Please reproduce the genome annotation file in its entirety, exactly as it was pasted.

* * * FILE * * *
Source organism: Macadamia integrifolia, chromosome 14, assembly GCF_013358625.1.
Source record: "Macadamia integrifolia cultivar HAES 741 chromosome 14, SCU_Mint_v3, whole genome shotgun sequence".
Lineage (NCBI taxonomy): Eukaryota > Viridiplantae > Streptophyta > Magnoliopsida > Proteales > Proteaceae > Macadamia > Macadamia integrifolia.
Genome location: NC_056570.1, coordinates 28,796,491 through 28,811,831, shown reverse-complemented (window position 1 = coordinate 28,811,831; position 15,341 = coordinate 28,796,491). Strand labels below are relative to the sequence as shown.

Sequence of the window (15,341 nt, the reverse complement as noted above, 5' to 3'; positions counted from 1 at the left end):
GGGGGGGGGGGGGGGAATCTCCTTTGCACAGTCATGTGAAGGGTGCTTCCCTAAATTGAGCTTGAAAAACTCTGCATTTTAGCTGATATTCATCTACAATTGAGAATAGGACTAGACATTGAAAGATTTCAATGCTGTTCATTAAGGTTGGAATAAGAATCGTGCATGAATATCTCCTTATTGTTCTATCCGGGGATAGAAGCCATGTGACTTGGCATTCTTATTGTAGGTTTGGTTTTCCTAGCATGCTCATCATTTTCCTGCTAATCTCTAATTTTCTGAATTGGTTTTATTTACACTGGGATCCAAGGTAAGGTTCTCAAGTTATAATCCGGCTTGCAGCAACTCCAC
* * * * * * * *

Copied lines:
Source organism: Macadamia integrifolia, chromosome 14, assembly GCF_013358625.1.
Source record: "Macadamia integrifolia cultivar HAES 741 chromosome 14, SCU_Mint_v3, whole genome shotgun sequence".
Lineage (NCBI taxonomy): Eukaryota > Viridiplantae > Streptophyta > Magnoliopsida > Proteales > Proteaceae > Macadamia > Macadamia integrifolia.
Genome location: NC_056570.1, coordinates 28,796,491 through 28,811,831, shown reverse-complemented (window position 1 = coordinate 28,811,831; position 15,341 = coordinate 28,796,491). Strand labels below are relative to the sequence as shown.

Sequence of the window (15,341 nt, the reverse complement as noted above, 5' to 3'; positions counted from 1 at the left end):
GGGGGGGGGGGGGGGAATCTCCTTTGCACAGTCATGTGAAGGGTGCTTCCCTAAATTGAGCTTGAAAAACTCTGCATTTTAGCTGATATTCATCTACAATTGAGAATAGGACTAGACATTGAAAGATTTCAATGCTGTTCATTAAGGTTGGAATAAGAATCGTGCATGAATATCTCCTTATTGTTCTATCCGGGGATAGAAGCCATGTGACTTGGCATTCTTATTGTAGGTTTGGTTTTCCTAGCATGCTCATCATTTTCCTGCTAATCTCTAATTTTCTGAATTGGTTTTATTTACACTGGGATCCAAGGTAAGGTTCTCAAGTTATAATCCGGCTTGCAGCAACTCCAC